In the middle of May, delegations from member states of the World Health Organization logged into the first virtual meeting of the World Health Assembly, WHO’s decision-making body, for a shortened agenda. Unsurprisingly, the meeting focused almost exclusively on COVID-19.
As WHA reconvenes this week, it is expected to take up an issue that requires urgent attention, particularly during the time of COVID-19: the digital marketing of breast milk substitutes, or BMS.
The need for this discussion is urgent. Every year, hundreds of thousands of children and mothers die due to inadequate breastfeeding. And research suggests that in the middle of the pandemic — as has occurred during past health crises — mothers and other caregivers who are concerned about the health of their children are having their fears played on. It’s hardly surprising; the BMS industry has seen annual growth of about 8%, and the global market for BMS products was forecast to reach $71 billion in 2019.
The industry is not shy about leveraging opportunities to sell the products. The Bureau of Investigative Journalism reported in July that in Indonesia, Nestlé formula brand Dancow ran ads featuring tag lines such as “Bunda, Lindungi Si Buah Hati” — or “Mother, protect your sweetheart” — next to images of children drinking formula. It’s galling to see companies up to old tricks, which violate the spirit — if not the letter — of the International Code of Marketing of Breast-milk Substitutes, adopted by WHA in 1981.
Multiple forms of misinformation are causing women to avoid breastfeeding during the pandemic — an outcome that United Nations agencies and NGOs are working to reverse.
Guidance against breastfeeding due to COVID-19 transmission fears, issued early in the pandemic by various national centers of disease control, has not helped the situation. WHO guidance is clear, however, that nursing mothers should not be separated from babies. This was reminiscent of similar guidance issued during the HIV/AIDS epidemic. And as if it needed any more favorable press, preliminary research suggests breast milk helps fend off COVID-19.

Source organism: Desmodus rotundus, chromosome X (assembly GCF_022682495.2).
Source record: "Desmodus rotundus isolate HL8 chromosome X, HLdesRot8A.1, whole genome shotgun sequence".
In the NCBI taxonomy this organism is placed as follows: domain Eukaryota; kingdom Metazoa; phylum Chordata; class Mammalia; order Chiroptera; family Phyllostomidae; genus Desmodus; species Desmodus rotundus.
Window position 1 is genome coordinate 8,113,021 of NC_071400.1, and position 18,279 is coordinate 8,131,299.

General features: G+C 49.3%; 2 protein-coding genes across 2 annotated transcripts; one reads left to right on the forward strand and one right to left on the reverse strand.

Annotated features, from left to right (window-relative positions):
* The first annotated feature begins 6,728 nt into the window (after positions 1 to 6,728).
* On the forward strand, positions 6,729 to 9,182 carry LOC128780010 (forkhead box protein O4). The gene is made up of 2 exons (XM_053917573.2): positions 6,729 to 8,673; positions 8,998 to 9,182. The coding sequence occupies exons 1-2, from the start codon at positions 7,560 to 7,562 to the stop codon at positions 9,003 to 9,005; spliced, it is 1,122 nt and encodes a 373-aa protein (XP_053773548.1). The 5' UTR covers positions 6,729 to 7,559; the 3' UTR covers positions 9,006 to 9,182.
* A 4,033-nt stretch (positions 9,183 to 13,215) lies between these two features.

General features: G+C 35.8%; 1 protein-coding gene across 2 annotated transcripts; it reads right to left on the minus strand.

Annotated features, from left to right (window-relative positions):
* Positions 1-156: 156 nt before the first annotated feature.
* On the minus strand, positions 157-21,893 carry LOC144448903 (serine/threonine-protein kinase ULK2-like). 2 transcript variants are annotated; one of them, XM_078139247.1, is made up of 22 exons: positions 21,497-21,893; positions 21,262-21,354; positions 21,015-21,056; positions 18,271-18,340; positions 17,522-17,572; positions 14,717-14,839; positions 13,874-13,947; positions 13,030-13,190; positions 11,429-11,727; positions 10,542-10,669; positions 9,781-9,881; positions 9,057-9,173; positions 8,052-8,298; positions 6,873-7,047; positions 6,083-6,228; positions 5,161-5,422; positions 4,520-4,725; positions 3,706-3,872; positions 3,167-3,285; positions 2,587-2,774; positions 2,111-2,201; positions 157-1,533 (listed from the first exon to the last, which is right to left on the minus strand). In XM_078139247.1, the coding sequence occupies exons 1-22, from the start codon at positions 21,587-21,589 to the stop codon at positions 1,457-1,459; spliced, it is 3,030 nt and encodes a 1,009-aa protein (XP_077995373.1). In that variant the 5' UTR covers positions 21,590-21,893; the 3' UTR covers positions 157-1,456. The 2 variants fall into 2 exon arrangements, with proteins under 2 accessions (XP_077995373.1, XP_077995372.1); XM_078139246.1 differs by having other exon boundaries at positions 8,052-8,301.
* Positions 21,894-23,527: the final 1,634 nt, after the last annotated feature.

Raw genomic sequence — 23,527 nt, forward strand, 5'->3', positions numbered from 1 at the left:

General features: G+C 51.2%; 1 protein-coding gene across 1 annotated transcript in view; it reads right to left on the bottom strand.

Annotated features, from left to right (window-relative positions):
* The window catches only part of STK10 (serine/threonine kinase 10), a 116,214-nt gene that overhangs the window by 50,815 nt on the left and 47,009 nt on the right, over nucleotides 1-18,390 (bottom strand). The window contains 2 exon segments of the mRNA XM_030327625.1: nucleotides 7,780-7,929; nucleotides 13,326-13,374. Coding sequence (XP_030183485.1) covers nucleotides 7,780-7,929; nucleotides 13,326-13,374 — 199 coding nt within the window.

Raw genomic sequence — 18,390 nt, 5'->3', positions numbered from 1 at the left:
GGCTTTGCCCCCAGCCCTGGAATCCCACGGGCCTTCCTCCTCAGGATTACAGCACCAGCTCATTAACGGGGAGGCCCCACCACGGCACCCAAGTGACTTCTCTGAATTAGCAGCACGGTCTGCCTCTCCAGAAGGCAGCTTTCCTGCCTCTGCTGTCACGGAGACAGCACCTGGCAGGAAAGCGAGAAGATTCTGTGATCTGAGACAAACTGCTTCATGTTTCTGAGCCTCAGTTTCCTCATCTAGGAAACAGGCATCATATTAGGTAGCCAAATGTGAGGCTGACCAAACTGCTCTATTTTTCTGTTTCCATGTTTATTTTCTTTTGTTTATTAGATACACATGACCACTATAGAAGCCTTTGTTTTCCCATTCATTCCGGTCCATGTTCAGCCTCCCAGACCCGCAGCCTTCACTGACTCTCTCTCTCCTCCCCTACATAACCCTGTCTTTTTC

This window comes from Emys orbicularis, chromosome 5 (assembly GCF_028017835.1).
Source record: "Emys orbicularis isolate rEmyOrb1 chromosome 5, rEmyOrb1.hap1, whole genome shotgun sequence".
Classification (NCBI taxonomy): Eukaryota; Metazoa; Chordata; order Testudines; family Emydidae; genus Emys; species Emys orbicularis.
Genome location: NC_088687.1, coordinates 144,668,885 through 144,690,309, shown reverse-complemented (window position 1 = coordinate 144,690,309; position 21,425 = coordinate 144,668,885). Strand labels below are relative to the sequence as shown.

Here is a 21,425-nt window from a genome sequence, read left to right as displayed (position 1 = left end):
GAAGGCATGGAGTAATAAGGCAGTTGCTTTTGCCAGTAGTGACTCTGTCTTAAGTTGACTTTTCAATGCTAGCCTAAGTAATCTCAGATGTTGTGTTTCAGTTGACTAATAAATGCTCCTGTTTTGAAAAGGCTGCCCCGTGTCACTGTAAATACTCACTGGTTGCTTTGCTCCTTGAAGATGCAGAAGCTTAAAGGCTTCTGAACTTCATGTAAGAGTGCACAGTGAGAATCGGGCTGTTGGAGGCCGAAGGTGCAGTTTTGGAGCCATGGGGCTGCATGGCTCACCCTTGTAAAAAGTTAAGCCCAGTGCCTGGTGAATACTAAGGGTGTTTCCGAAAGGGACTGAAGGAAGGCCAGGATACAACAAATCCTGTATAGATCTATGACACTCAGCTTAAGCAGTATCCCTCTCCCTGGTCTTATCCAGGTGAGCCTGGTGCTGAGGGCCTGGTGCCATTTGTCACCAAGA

The scale of the issue
According to research on the impact of BMS marketing, such promotion not only discourages breastfeeding, but imposes a heavy triple blow on the nutrition of mothers and children. As well as depriving infants and mothers of breastfeeding’s clear health benefits, it imposes costs on families and health systems, as illustrated by an online tool on the cost of not breastfeeding.
Recent research, however, suggests the need to address BMS marketing on social media is even more urgent. A revealing paper in the Globalization and Health journal suggests that BMS companies are using ever more sophisticated measures — such as on social media platforms — to promote their products. In the research, BMS company insiders — former marketing executives — explain how they are able to use social media to reach mothers with BMS promotion.
But despite being promulgated in an age when a “facebook” was an actual book and “Instagram” would have probably referred to a faster telegram, the international code applies to social media. David Clark, UNICEF’s expert on the code, said in a recent interview that when it was drafted in 1981, it was very clear the code applied to any type of promotion — and that this is wide enough to cover social media.
Calls to action for WHA
The results showed one case of the virus found in the vaginal mucosa, one case found in breast milk, and two cases where babies tested positive for the virus via nasopharyngeal swabs, according to one of the study leads.
WHA needs to act decisively and send a clear message to member states and to companies: These promotions are wrong and must be stopped. The meeting should highlight the harmful practices and violations of the international code and call for member states to enforce laws on curbing this marketing where such regulations exist and to pass relevant laws where they do not.
To date, progress on enforcing the BMS code has been anemic. Only 32 countries have the monitoring and enforcement mechanisms to ensure compliance with regulations, and even fewer report that their mechanisms are functional.
In June, a number of stakeholders issued a call to action — signed by FHI Solutions, which manages Alive & Thrive — for BMS companies to commit to respecting the code. The profits to be had are obviously incredibly attractive, so governments and civil society at the same time need to work strenuously to promote breastfeeding — and enforcement of the BMS code.
We will continue to work around the world to improve the nutrition of mothers and children. But now, more than ever, we need WHA to act on the digital marketing of BMS that is causing serious harm to millions of children and mothers around the world.